The History of Cedar Bluffs
On a rainy morning on July 26, 1886 near an old corn crib in northern Saunders County, a group of spectators stood around a wagon while potential buyers stood in all kinds of shade from the rain storm. Agent Whitney, from the Townsite Co., auctioned off individual lots to the eager buyers who claimed ownership now known as the various businesses and buildings on Main Street. Within days newly framed businesses sprung up on the new Main Street that still exists today. This new town of Cedar Bluffs was the only link between Fremont and Wahoo. Previously, it had been a great hardship for the early settlers living in the northern part of Saunders County to reach a market with their products. Crossing the Platte River sometimes proved treacherous, transporting their goods across the river. In 1853 the Pawnee Indians were reported to have operated a floating barge, large enough to hold a wagon and team. The Indians charged the immigrants to cross the river, providing transportation. Some of the new businesses for Cedar Bluffs consisted of a drug store, butcher shop, barber shop, hardware store, saloons, pool hall, harness shops, furniture store, dressmaker shop, mortuary, necktie factory, photography studio, general store, 3 grocery stores, a bank, a hotel, bakery, several doctor’s offices, and an Opera House which was the scene of many local events, such as local plays, dances, Chautauqua programs and medicine shows. The early Chicago, Northwestern Railroad Company was built in late summer of 1886. It connected Fremont to Lincoln hauling lumber, coal and passengers while grain and livestock were hauled out of town. Along the new railroad you would find a lumberyard, coal yards, and livery stables. As the years went by, new businesses were added to the community as well as the Farmers Co-op Elevator, the CB Public School System, Fire Department, several churches, electricity and improved public roads. On September 1, 1981 the last train pulled through Cedar Bluffs.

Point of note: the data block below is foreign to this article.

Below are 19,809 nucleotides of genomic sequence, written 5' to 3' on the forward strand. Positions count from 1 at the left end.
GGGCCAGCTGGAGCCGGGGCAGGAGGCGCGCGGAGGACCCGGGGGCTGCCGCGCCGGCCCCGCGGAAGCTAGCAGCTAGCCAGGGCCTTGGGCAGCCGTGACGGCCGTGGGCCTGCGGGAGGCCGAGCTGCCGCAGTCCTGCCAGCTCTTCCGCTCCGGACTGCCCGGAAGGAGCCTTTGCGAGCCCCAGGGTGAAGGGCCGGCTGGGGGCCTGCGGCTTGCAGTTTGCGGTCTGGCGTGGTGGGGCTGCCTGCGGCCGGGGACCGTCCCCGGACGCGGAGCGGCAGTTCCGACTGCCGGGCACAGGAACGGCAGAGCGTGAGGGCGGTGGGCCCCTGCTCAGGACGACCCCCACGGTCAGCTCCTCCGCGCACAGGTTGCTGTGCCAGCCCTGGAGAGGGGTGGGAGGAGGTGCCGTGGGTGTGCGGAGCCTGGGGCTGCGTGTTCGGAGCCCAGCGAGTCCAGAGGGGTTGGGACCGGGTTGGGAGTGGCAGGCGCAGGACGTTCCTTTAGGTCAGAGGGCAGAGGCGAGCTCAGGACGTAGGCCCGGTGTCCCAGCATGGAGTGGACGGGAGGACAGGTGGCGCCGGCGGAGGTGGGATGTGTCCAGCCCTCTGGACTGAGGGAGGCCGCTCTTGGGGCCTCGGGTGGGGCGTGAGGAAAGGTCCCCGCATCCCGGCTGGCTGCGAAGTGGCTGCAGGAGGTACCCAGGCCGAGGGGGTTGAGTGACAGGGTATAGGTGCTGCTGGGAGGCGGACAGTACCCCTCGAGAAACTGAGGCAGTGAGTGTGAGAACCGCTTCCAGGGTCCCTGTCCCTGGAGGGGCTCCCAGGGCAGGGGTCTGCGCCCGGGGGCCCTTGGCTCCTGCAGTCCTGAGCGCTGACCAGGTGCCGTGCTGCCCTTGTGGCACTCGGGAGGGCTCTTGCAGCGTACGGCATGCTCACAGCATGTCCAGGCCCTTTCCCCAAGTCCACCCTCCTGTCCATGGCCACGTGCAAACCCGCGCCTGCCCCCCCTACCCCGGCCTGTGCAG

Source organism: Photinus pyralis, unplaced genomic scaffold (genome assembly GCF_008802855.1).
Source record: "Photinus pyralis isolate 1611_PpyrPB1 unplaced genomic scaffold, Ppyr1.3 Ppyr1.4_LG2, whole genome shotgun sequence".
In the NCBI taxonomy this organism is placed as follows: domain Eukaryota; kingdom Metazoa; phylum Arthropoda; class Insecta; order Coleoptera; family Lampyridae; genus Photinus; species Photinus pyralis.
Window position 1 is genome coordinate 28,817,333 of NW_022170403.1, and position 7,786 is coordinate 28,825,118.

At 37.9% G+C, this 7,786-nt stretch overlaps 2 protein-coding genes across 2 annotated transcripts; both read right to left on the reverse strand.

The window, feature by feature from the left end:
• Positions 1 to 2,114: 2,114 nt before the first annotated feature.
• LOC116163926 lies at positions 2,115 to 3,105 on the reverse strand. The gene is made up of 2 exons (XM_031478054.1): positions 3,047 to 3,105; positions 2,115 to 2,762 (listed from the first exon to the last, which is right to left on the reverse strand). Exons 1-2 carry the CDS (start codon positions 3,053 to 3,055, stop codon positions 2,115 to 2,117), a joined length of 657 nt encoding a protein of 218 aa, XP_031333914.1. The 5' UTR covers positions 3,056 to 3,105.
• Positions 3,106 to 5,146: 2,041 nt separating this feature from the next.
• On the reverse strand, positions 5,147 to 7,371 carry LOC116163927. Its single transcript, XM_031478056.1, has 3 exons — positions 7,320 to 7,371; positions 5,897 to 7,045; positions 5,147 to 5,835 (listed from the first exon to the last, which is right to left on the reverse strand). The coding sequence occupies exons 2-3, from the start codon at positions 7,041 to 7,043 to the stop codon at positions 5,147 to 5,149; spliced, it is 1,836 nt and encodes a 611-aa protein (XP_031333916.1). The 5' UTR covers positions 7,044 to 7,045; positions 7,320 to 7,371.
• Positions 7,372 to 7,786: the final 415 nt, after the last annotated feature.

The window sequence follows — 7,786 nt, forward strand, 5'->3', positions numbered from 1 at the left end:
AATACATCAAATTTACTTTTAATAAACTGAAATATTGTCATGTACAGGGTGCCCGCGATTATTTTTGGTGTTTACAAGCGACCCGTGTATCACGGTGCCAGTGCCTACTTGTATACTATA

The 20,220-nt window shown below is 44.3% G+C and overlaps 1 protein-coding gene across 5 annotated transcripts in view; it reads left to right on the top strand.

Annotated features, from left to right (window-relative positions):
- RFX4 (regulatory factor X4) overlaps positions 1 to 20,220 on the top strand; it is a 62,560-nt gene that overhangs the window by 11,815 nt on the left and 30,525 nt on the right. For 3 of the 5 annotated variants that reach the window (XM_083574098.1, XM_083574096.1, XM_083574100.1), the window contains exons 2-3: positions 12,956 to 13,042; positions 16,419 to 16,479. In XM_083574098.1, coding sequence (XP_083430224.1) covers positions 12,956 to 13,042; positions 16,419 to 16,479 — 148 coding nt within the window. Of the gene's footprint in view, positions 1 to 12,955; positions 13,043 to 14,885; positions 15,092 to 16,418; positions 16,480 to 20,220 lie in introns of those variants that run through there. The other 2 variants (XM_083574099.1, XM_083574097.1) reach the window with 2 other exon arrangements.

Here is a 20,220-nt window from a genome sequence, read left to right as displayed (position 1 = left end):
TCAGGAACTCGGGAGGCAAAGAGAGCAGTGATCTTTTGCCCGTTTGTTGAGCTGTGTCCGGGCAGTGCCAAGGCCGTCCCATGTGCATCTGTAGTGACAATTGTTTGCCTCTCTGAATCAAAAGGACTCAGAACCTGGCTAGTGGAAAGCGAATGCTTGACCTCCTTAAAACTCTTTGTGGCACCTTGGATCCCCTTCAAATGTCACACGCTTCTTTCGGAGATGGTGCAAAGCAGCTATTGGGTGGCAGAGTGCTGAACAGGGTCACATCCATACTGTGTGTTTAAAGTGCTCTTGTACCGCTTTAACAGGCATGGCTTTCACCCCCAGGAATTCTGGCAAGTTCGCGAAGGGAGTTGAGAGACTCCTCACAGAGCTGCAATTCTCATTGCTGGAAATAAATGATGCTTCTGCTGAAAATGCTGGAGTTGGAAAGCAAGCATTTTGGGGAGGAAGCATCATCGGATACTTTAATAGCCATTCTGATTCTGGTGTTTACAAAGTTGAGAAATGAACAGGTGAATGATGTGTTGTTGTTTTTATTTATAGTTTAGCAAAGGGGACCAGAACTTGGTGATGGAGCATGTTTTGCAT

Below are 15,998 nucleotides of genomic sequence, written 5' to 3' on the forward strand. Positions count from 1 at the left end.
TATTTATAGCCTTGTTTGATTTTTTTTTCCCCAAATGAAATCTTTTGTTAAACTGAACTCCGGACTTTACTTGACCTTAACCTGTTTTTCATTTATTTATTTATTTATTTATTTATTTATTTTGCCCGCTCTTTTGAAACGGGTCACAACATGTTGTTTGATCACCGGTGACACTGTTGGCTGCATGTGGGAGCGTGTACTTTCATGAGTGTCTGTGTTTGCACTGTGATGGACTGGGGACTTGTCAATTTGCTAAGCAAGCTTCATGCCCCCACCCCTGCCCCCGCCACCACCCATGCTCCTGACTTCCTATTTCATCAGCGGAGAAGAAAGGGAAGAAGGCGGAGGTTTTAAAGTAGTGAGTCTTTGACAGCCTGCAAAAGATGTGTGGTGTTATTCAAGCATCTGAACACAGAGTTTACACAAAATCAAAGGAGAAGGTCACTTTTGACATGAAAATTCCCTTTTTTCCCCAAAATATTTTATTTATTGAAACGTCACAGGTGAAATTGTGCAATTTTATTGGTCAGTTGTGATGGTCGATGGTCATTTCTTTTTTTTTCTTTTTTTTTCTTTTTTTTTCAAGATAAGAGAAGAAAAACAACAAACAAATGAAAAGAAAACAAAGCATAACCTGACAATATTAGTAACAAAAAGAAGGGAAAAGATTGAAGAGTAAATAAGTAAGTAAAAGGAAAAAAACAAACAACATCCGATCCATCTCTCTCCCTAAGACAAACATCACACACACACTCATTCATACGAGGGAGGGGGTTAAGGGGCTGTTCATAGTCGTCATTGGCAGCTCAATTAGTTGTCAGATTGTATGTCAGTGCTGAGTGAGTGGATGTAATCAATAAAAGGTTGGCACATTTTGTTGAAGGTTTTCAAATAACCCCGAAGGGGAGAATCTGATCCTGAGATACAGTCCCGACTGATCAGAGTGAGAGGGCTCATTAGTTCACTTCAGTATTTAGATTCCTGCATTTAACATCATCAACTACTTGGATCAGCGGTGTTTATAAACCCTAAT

Today the village has a population of approximately 620 residents with an agriculture base for its citizens as a source of income. The village is managed by a 5 member board which includes the Village Chairman.
The origin of the name of Cedar Bluffs has had many versions. The site was originally part of the Pohocco precinct. “Pahuk” meaning: Holy Hill and “Pohoc” meaning: very bluffy.